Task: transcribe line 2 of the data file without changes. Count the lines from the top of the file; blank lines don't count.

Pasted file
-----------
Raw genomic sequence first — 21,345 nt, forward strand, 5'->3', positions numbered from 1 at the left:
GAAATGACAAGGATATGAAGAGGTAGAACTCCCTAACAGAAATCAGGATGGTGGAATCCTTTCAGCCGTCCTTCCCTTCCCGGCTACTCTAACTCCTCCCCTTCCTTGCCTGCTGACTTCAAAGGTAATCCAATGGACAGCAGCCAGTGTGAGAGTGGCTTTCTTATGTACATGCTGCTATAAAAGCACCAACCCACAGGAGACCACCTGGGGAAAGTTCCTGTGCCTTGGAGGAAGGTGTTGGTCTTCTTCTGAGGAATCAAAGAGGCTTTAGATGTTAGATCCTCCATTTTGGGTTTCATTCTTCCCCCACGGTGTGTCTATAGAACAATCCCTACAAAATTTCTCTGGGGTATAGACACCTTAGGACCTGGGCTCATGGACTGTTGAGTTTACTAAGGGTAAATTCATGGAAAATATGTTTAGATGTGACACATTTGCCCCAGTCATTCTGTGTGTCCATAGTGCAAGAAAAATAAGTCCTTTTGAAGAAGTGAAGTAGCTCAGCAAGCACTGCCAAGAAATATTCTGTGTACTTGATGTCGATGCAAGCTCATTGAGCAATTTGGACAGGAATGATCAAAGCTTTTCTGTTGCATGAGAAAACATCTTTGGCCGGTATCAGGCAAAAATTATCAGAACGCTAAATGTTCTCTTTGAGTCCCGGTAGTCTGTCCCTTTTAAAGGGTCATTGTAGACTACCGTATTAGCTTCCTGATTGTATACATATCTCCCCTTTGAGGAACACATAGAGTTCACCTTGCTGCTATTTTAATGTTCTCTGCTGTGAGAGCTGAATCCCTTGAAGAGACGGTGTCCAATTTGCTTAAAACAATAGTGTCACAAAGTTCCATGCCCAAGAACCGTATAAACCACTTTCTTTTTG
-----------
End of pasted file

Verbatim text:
GAAATGACAAGGATATGAAGAGGTAGAACTCCCTAACAGAAATCAGGATGGTGGAATCCTTTCAGCCGTCCTTCCCTTCCCGGCTACTCTAACTCCTCCCCTTCCTTGCCTGCTGACTTCAAAGGTAATCCAATGGACAGCAGCCAGTGTGAGAGTGGCTTTCTTATGTACATGCTGCTATAAAAGCACCAACCCACAGGAGACCACCTGGGGAAAGTTCCTGTGCCTTGGAGGAAGGTGTTGGTCTTCTTCTGAGGAATCAAAGAGGCTTTAGATGTTAGATCCTCCATTTTGGGTTTCATTCTTCCCCCACGGTGTGTCTATAGAACAATCCCTACAAAATTTCTCTGGGGTATAGACACCTTAGGACCTGGGCTCATGGACTGTTGAGTTTACTAAGGGTAAATTCATGGAAAATATGTTTAGATGTGACACATTTGCCCCAGTCATTCTGTGTGTCCATAGTGCAAGAAAAATAAGTCCTTTTGAAGAAGTGAAGTAGCTCAGCAAGCACTGCCAAGAAATATTCTGTGTACTTGATGTCGATGCAAGCTCATTGAGCAATTTGGACAGGAATGATCAAAGCTTTTCTGTTGCATGAGAAAACATCTTTGGCCGGTATCAGGCAAAAATTATCAGAACGCTAAATGTTCTCTTTGAGTCCCGGTAGTCTGTCCCTTTTAAAGGGTCATTGTAGACTACCGTATTAGCTTCCTGATTGTATACATATCTCCCCTTTGAGGAACACATAGAGTTCACCTTGCTGCTATTTTAATGTTCTCTGCTGTGAGAGCTGAATCCCTTGAAGAGACGGTGTCCAATTTGCTTAAAACAATAGTGTCACAAAGTTCCATGCCCAAGAACCGTATAAACCACTTTCTTTTTG